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John Bowlby (1907–1990)

Author of Attachment

30 Works 1,411 Members 15 Reviews 1 Favorited

About the Author

John Bowlby (1907-1990) was born in London and educated at the University of Cambridge and University College Hospital in London
Image credit: faculty.mdc.edu

Series

Works by John Bowlby

Attachment (1969) 327 copies
A Secure Base (1988) 216 copies
Loss: Sadness and Depression (1980) 201 copies
Charles Darwin: A New Life (1990) 141 copies
Attachment and loss (1997) 14 copies
John Bowlby (2017) 3 copies

Tagged

Common Knowledge

Members

Reviews

This biography arose out of what was originally intended as a much shorter discussion of the causes of Darwin's chronic ill-health (stomach pains, vomiting) by an author trained in psychology. The thesis is that Darwin did not have any kind of "organic" illness but instead suffered from chronic hyperventilation due to anxiety. Bowlby attributes this anxiety in turn to repressed grieving for the death of Darwin's mother when he was 8 years old and a "difficult" relationship with his father until the Voyage of the Beagle. The "organic illness" theory arises from a notion that Darwin could have been infected with a parasitic illness whilst in South America. There are strong reasons for discounting the latter theory, the two most telling being that symptoms were first mentioned by Darwin in the run up to the departure of the Beagle, before he had ever set foot outside Britain and that symptoms had eased during his final years and he died of something unrelated. All of this is convincing but it has been suggested that Darwin was autistic and autistic people are prone to anxiety and depression, just as Darwin was. They often show the obsessive focus on narrow topics, "special interests", that Darwin did first in relation to geology, then in relation to natural history, including his eight year definitive study of every living and fossil species of barnacle then known, which was merely part of his 20 year campaign to justify the evolution of species by natural selection. Darwin also struggled in school (and was bullied) despite his enormous ability - this is not unusual for autistic people either. Nor is his childhood penchant for collecting things for their own sake,

Bowlby suggests Darwin was "sociable" which would counter an autism diagnosis but in fact goes on to say that he could only meet people for 1/2 hr max. before anxiety would overcome him and lead to a vomiting attack. Darwin also moved out of London to the country in Kent, attended few formal functions, including receipt of medals, memberships of learned societies and so forth and had only one real friend who was not also a scientific colleague. He much prefered to communicate by letter and wrote extensively to other scientists.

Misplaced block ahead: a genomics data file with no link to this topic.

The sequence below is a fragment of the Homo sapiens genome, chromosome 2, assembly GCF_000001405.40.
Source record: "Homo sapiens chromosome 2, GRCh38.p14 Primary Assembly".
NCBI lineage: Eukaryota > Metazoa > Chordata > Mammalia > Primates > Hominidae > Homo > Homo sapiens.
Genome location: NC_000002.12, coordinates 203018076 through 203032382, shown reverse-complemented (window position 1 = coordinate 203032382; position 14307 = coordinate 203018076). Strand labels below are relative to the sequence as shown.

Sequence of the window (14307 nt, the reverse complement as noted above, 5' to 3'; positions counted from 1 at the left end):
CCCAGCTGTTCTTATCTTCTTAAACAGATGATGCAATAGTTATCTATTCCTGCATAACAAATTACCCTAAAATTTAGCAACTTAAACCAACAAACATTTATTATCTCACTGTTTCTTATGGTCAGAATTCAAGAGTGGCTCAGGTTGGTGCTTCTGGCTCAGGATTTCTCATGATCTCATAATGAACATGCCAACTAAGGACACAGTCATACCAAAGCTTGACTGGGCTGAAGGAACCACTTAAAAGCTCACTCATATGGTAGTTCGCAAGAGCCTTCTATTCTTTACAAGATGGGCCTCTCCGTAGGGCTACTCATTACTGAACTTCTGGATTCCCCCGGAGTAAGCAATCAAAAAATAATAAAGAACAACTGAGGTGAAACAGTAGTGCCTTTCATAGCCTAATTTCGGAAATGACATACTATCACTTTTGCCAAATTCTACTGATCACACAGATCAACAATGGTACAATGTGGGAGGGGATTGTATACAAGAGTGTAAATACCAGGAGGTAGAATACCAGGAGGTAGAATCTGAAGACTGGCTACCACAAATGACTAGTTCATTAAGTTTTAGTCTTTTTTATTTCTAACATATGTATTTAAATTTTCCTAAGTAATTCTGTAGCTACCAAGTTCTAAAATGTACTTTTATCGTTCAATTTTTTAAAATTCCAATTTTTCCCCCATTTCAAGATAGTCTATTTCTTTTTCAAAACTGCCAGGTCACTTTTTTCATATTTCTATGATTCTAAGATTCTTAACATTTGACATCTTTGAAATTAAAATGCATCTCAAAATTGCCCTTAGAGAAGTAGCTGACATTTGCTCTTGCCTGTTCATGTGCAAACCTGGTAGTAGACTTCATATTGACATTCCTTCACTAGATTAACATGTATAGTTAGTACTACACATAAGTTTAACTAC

The idea that Darwin was traumatised in childhood and that this affected his later life is not mutually exclusive to the notion that he was autistic but the latter clearly explains more of the significant features of Darwin's life than the former and though the idea is currently controversial (much more so than for Einstein and Dirac) I am convinced he was.

As for the biography in general, it's good: the author expressly states that he is not competent to give a deep explanation of Darwin's science or how it is viewed now. You'll have to look elsewhere for that. If you accept that, then this is a good, detailed, look at Darwin's life. My one criticism is that Bowlby keeps on being dragged off on tangents; the coverage of Darwin's parents, grandparents, children, grandchildren, wife and colleagues is excessive and probably would cut the book down by ~50p if reduced to a sensible level, without really impairing one's understanding of the real subject: Darwin.
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Arbieroo | 2 other reviews | Jul 17, 2020 |
discusses how attachment and loss can affect a child's development and social skills.
1 book
 
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TUCC | 2 other reviews | Jun 28, 2017 |
a great informational book that discusses how young children can be affected by separation anxiety. Discusses ways to help relieve some stress and provide a positive experience for separation.
1 book
 
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TUCC | 3 other reviews | Jun 28, 2017 |
An easily digestible introduction to Attachment Theory by its principle originator.

Whilst Bowlby's background was in psychoanalysis, he eschewed the Freudian concepts of developmental stages and of the inner 'fantasy' life being more crucial in psychopathology than the effect of real-life events upon a person's 'developmental pathway'. His emphasis on the importance of the present experience over examination of past memories, and of the therapeutic effect of the quality of the client-therapist relationship, also distinguishes his work from that of traditional psychoanalysis. I found many of his precepts compatible with the client-centred therapy of Carl Rogers, which is the theoretical framework for counselling with which I am most familiar.

Bowlby's work fills in something of the blank in Rogerian therapy regarding child development. Whilst a counsellor working in the classical client-centred approach may not feel the need for this blank to be filed, it's something I've found fascinating and which I intend to read into further.
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Michael.Rimmer | Dec 4, 2016 |

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Associated Authors

Elsa Mateo Translator
Dorothy Wachtenheim Cover designer
T. H. Maguire Cover artist

Statistics

Works
30
Members
1,411
Popularity
#18,215
Rating
4.0
Reviews
15
ISBNs
121
Languages
9
Favorited
1

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